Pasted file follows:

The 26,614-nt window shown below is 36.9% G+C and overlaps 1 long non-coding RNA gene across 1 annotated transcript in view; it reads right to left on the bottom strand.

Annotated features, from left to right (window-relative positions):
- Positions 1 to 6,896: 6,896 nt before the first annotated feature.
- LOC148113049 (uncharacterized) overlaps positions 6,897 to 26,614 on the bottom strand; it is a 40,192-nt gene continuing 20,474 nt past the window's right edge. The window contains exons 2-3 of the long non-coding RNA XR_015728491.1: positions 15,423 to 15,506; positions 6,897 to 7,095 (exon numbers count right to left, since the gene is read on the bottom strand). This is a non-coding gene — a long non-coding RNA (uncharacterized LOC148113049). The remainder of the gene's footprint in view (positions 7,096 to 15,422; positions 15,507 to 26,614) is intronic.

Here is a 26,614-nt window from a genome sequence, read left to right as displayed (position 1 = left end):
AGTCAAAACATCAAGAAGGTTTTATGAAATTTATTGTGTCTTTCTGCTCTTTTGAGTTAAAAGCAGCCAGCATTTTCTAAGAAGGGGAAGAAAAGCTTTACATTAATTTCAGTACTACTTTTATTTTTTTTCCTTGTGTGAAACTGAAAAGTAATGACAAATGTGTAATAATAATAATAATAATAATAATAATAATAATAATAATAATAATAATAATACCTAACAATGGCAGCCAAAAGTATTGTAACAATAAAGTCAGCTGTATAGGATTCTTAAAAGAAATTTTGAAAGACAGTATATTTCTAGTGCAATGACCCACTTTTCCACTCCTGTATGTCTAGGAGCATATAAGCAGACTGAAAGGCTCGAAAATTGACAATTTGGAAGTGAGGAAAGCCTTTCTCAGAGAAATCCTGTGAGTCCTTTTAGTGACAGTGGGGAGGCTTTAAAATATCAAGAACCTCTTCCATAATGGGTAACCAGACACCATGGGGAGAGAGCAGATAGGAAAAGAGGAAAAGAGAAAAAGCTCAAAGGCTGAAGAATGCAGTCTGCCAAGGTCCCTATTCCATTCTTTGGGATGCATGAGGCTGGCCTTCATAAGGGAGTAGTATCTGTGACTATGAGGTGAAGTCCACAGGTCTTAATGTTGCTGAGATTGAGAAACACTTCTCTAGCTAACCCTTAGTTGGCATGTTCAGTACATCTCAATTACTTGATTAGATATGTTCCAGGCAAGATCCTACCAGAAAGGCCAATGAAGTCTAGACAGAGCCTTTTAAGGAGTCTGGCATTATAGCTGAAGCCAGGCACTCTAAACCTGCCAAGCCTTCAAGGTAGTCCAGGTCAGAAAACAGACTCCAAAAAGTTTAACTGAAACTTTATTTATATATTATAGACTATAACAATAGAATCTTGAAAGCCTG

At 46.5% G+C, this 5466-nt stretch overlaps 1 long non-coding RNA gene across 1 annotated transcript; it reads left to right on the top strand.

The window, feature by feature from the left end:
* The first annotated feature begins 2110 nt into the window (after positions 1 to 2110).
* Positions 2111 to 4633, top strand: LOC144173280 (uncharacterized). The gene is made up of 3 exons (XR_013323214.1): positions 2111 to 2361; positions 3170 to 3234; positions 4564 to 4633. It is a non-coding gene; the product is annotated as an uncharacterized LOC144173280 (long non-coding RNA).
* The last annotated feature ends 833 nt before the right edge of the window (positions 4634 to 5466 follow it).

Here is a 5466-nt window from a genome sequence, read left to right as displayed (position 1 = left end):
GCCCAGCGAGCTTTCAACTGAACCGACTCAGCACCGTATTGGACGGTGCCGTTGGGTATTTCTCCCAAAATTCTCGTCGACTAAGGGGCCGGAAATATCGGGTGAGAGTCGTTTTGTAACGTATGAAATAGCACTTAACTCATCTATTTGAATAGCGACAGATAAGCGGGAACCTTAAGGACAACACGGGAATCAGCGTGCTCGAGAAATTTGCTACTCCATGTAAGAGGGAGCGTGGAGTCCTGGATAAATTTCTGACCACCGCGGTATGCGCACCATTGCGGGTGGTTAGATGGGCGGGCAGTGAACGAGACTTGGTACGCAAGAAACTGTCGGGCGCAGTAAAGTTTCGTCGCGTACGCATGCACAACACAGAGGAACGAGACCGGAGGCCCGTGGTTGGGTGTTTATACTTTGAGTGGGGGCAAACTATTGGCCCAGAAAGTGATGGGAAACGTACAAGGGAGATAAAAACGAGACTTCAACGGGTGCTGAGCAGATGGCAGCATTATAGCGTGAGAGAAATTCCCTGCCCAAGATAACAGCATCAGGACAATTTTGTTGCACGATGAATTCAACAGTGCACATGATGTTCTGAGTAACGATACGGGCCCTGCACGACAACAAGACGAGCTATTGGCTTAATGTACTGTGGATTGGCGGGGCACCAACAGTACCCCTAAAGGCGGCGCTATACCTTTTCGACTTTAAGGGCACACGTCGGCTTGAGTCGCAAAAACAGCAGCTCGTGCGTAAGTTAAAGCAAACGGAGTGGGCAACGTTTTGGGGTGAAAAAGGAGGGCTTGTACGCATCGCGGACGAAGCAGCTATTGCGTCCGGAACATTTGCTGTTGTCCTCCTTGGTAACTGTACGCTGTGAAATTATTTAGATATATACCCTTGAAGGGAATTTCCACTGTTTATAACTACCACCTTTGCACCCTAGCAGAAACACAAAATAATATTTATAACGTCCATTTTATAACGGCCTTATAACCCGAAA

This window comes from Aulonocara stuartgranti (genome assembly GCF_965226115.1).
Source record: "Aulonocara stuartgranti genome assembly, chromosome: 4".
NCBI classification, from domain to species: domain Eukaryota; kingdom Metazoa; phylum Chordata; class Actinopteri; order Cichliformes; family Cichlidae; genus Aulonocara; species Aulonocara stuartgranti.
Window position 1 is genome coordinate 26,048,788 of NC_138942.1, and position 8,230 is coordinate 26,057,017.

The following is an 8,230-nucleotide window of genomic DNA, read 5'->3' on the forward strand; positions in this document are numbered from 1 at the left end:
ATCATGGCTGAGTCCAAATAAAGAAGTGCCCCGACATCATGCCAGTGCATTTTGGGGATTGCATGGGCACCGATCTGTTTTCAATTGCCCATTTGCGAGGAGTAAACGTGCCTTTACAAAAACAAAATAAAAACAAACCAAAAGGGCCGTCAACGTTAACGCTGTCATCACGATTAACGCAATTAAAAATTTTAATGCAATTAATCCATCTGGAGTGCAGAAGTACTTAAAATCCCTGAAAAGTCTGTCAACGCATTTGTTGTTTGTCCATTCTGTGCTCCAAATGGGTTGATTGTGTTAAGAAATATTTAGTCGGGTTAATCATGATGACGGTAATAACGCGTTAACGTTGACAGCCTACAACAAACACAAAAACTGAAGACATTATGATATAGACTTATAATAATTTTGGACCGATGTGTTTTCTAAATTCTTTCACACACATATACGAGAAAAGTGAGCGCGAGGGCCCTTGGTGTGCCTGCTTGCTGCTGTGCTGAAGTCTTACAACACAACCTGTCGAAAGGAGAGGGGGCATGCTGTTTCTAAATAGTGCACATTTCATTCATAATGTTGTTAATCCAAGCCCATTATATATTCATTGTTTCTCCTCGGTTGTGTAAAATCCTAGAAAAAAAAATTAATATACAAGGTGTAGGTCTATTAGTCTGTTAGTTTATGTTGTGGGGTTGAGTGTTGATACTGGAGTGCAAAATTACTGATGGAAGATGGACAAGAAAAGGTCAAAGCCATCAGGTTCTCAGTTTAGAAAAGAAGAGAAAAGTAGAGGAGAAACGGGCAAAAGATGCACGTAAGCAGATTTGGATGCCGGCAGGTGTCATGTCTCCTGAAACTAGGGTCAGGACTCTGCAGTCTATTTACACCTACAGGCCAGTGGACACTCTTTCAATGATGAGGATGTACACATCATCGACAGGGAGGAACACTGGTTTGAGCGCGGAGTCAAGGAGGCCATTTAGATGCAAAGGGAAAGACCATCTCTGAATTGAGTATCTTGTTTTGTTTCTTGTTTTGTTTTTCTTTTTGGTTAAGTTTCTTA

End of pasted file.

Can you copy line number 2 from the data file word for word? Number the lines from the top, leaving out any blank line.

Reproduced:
Annotated features, from left to right (window-relative positions):